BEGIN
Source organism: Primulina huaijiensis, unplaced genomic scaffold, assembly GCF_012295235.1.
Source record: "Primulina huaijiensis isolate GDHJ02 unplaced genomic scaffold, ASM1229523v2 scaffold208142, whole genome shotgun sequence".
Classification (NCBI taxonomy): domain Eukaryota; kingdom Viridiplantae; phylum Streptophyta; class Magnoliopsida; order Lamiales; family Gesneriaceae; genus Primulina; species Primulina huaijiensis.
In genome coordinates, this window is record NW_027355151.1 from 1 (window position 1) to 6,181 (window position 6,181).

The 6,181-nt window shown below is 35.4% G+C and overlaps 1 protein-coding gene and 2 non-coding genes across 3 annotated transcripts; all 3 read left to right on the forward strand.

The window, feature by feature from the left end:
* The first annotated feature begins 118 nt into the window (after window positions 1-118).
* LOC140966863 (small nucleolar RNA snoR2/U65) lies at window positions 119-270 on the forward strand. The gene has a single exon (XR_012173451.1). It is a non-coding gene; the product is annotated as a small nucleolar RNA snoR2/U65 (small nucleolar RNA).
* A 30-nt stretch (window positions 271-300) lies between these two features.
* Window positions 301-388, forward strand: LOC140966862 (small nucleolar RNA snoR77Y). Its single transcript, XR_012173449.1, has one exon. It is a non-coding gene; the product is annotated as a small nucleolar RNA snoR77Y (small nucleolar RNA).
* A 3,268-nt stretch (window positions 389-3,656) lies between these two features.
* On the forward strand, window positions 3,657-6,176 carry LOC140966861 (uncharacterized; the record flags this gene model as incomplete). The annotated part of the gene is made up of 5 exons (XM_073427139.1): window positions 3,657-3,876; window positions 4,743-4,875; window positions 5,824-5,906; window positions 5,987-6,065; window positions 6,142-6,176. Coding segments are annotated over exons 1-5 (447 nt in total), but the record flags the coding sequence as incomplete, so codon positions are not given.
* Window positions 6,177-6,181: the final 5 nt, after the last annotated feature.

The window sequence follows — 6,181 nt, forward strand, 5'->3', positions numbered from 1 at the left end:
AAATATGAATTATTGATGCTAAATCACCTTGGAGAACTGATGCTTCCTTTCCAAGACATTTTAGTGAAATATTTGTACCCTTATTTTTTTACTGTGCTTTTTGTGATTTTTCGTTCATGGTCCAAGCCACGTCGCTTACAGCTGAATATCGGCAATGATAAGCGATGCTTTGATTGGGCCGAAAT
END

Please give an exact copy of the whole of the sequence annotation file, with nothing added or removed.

Source organism: Primulina huaijiensis, unplaced genomic scaffold, assembly GCF_012295235.1.
Source record: "Primulina huaijiensis isolate GDHJ02 unplaced genomic scaffold, ASM1229523v2 scaffold208142, whole genome shotgun sequence".
Classification (NCBI taxonomy): domain Eukaryota; kingdom Viridiplantae; phylum Streptophyta; class Magnoliopsida; order Lamiales; family Gesneriaceae; genus Primulina; species Primulina huaijiensis.
In genome coordinates, this window is record NW_027355151.1 from 1 (window position 1) to 6,181 (window position 6,181).

The 6,181-nt window shown below is 35.4% G+C and overlaps 1 protein-coding gene and 2 non-coding genes across 3 annotated transcripts; all 3 read left to right on the forward strand.

The window, feature by feature from the left end:
* The first annotated feature begins 118 nt into the window (after window positions 1-118).
* LOC140966863 (small nucleolar RNA snoR2/U65) lies at window positions 119-270 on the forward strand. The gene has a single exon (XR_012173451.1). It is a non-coding gene; the product is annotated as a small nucleolar RNA snoR2/U65 (small nucleolar RNA).
* A 30-nt stretch (window positions 271-300) lies between these two features.
* Window positions 301-388, forward strand: LOC140966862 (small nucleolar RNA snoR77Y). Its single transcript, XR_012173449.1, has one exon. It is a non-coding gene; the product is annotated as a small nucleolar RNA snoR77Y (small nucleolar RNA).
* A 3,268-nt stretch (window positions 389-3,656) lies between these two features.
* On the forward strand, window positions 3,657-6,176 carry LOC140966861 (uncharacterized; the record flags this gene model as incomplete). The annotated part of the gene is made up of 5 exons (XM_073427139.1): window positions 3,657-3,876; window positions 4,743-4,875; window positions 5,824-5,906; window positions 5,987-6,065; window positions 6,142-6,176. Coding segments are annotated over exons 1-5 (447 nt in total), but the record flags the coding sequence as incomplete, so codon positions are not given.
* Window positions 6,177-6,181: the final 5 nt, after the last annotated feature.

The window sequence follows — 6,181 nt, forward strand, 5'->3', positions numbered from 1 at the left end:
AAATATGAATTATTGATGCTAAATCACCTTGGAGAACTGATGCTTCCTTTCCAAGACATTTTAGTGAAATATTTGTACCCTTATTTTTTTACTGTGCTTTTTGTGATTTTTCGTTCATGGTCCAAGCCACGTCGCTTACAGCTGAATATCGGCAATGATAAGCGATGCTTTGATTGGGCCGAAAT